Thursday, 24 September 2015

10 Steps To Waking Up Well

So, yesterday it was the autumnal equinox in the UK. This signifies the beginning of Autumn.
As the days draw shorter and nights longer many people find it harder to wake up in the morning because the sun rises later in autumn. This is because the sun is our natural cue to be awake but if you have a long commute or due shift work, where you have to be up very early, the autumn/winter period 
can cause difficulties. Here are 10 tips to help you wake up better.
1. Getting a good nights sleep. Failing to prepare is preparing to fail, as they say, so it makes sense that a good nights sleep is essential to a good wake up. Making sure that you get to bed with plenty of time to worry about everything you didn't worry about during the day and saved especially for right before you go to bed. I think the 'recommended' amount of sleep is 8 hours, so there is a good start.

2. Make your room your sanctuary. Decorating your room to be a place where you feel at peace or splashing out on nice bed clothes can make you feel like you want to spend time in your room and that it is a safe place, where you can relax and not think about anything else but sleep.

3. Having a regular bedtime ritual.This can be hard but trying to get to bed at the same time and waking up at the same time can get you into a rhythm. Many people's circadian rhythm is out of whack due to our lifestyles but by setting yourself a regular time that you go to sleep and wake up, you can achieve a better flow of sleep. Also by having a ritual that you always do, like meditating, doing some deep yoga stretches or a warm bath can prepare you for bed, this is often the thing that helps babies get into a good sleeping pattern, through ritual and routine.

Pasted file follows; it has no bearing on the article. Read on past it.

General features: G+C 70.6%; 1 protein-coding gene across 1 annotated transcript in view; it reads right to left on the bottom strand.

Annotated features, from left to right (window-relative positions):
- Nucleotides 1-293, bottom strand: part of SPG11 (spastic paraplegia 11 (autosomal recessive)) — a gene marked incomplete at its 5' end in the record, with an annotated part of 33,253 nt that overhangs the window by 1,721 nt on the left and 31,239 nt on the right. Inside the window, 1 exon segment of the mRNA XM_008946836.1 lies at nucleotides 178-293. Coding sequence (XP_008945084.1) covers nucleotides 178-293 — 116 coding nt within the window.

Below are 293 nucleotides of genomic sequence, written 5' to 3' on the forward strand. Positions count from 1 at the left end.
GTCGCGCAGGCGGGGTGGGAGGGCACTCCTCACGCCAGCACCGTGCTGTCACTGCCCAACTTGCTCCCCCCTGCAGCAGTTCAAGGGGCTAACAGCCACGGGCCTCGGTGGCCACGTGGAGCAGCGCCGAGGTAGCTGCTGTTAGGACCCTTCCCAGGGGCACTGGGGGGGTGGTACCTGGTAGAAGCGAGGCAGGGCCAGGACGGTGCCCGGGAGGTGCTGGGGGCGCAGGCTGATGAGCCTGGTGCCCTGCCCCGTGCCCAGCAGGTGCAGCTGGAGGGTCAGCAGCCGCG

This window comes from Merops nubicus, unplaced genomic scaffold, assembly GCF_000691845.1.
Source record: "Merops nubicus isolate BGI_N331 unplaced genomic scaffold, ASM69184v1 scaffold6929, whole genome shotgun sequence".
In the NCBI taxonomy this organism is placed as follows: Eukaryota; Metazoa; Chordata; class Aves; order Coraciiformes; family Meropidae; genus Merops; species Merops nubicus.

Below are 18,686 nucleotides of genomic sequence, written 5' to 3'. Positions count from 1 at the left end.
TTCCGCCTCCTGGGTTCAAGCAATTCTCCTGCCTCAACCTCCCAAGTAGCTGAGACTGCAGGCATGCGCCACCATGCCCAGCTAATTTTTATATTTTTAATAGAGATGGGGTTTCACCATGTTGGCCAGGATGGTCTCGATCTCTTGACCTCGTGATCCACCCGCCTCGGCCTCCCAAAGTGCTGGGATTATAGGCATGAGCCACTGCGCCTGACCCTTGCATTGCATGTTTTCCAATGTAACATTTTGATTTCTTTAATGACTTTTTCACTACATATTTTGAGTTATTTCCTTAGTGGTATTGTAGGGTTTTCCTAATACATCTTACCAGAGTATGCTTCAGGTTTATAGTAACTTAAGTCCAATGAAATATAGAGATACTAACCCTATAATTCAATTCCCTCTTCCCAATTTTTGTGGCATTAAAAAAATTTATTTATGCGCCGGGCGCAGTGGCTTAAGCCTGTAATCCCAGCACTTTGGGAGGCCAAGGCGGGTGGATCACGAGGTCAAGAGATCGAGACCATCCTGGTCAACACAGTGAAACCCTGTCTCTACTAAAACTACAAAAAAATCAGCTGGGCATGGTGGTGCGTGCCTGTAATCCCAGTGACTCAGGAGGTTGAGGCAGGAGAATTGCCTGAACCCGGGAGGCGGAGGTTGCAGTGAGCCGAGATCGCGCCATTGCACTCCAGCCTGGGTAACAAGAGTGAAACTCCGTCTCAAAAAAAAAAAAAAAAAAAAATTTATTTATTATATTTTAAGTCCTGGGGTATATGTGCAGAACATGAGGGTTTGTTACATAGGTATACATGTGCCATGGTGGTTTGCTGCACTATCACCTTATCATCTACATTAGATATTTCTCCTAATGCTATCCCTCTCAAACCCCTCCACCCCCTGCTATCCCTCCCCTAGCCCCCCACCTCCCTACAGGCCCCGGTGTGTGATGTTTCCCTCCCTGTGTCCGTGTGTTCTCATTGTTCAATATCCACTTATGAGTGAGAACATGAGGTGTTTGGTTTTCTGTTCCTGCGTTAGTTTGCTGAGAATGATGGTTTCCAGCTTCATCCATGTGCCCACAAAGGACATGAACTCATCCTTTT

4. Give yourself a reason to wake up. I like to have really hot shower when I have to wake up early. Personally, I really like being warm and I get very warm when I sleep, so I find the thought of having a nice hot shower really incentivises me to get out of bed. If you are very in to exercise doing yoga or going for a run can also be a great incentive.

5. Hang up the phone and ditch the iPad. Using devices like phones, iPads or laptops can keep you awake for hours longer than you previously planned. These can stimulate light receptors in your brain that make your body think that it needs to be alert, this a perfect storm for a bad wake up. Your bed should be a place of relaxation and peace.

6. Keeping some water by your bed. This is not so that someone can throw it over you to wake you up, although that would be very effective. It has been proven that having a drink of cool water can wake you up as much as coffee, so keeping a bottle of water next to your bed can prevent you from falling back to sleep and wake you up.

7. If you wake up before you alarm do not go back to sleep, under any circumstances. Well, if you wake up less than 90 minutes before your alarm never go back to sleep. You will feel terrible and exhausted if you do. Our sleep cycles are 90 minutes long and waking up in the middle of one can cause something called Inertia, this is when your brain is still tired and is unable to make clear decisions, especially in emergencies.

8. Get physical. Exercising can help you wake up well because it regulates the bodies production of Cortisol. Cortisol is produced within the adrenal gland. It is a stress response hormone. The levels of Cortisol in the bloodstream of most human beings peak at around eight o' clock and regular exercise can regulate the production of this during the time that you are supposed to be waking. This will help your body feel alert when you wake up.

9. Hide your alarm clock, what ever you use as an alarm, hide it in a hard to reach or obscure part of your room, somewhere far away from your bed. This will give you no choice but to get out of bed to switch it off.

10. Investing in a Lumie Bodyclock light. If you find it really difficult to get up in the morning or are suffering from Seasonal Affective Disorder than this is for you. You set the clock and it gives you a simulated sunrise based on when you need to wake up. This engages the light receptors in your retina and brain to tell the adrenal gland to produce Cortisol, which gives you a spike of energy to help you wake up.

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